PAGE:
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Ivjyot Singh Oberoi

London school of Economics and Political Science, GB
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Dear Reader, 2021 was a year of seeming contradictions, characterised by fear and uncertainty, as well as optimism and hope. Governments rolled out campaigns in record speed to vaccinate the world, albeit in highly unequal measures. We saw the rise of new variants, witnessed challenges to the principles of democracy, and reckoned with the fate of our climate. However, 2021 also brought a new sense of camaraderie. Communities united to help neighbours in need. Justice was upheld in courts around the world. Citizens and youth fiercely and intentionally engaged with their political institutions, as discourse on the future of our shared world took centre stage. The 10th anniversary of the PSJ, marked by the publication of this edition, is an occasion to reflect back on the past decade. There has been a concerning rise in inequality, an alarming increase in climate- related disasters, and a disconcerting proliferation of unregulated technologies, all of which continue to alter every aspect of human life. The pandemic has shown us clearly that in such a complex and rapidly changing policy environment, yesterday’s solutions maybe wholly inadequate to serve tomorrow’s needs. Against the backdrop of these challenges, this edition centres on the theme of ‘social impact’, critically evaluating new strategies through which the public, private and third sectors can collaborate and contribute to future-proof policymaking. In the spirit of the LSE’s School of Public Policy, the articles collected in this edition explore a myriad of policy issues, ranging from gender equality over trade, migration and environmental policy, to the preservation of cultural heritage. Ultimately, we believe that this issue provides an opportunity to look forward to the decade ahead, showcasing not only an urgency to act but also a vast array of possibilities to design innovative policies for the 21st century. This edition of the PSJ benefited from the knowledge and hard work of our fantastic team of editors from SPP. Each brought their unique professional and personal experiences with the editing process. This journal would not be possible without the School of Public Policy’s unwavering support, especially Paul Sullivan and Jemima Warren. Finally, we are also grateful for the Houghton St. Press and look forward to years of collaboration with this network of journals at the LSE as we continue to explore the role of policy in creating lasting impact. We hope that you enjoy reading this issue.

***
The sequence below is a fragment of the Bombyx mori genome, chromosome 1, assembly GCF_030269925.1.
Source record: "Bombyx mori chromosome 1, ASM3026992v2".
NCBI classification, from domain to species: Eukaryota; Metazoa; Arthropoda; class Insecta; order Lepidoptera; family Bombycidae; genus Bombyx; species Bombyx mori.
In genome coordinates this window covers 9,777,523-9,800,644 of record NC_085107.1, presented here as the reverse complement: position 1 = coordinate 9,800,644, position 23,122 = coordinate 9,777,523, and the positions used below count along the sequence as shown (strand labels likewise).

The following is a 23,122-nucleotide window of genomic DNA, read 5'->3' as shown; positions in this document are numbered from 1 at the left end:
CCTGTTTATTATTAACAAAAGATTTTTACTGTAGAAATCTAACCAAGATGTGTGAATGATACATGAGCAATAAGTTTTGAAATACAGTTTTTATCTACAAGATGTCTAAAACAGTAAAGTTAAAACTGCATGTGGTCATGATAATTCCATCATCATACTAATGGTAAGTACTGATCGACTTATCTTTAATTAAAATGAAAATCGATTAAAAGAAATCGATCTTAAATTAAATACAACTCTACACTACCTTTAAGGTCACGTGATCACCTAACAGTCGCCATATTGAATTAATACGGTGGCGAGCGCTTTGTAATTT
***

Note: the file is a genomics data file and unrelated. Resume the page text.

How to Cite: Oberoi, I.S., 2022. LETTER FROM THE EDITORS. The Public Sphere: Journal of Public Policy, 10(1).
Published on 20 Apr 2022.
Peer Reviewed


  • Letter From the Editors (EN)

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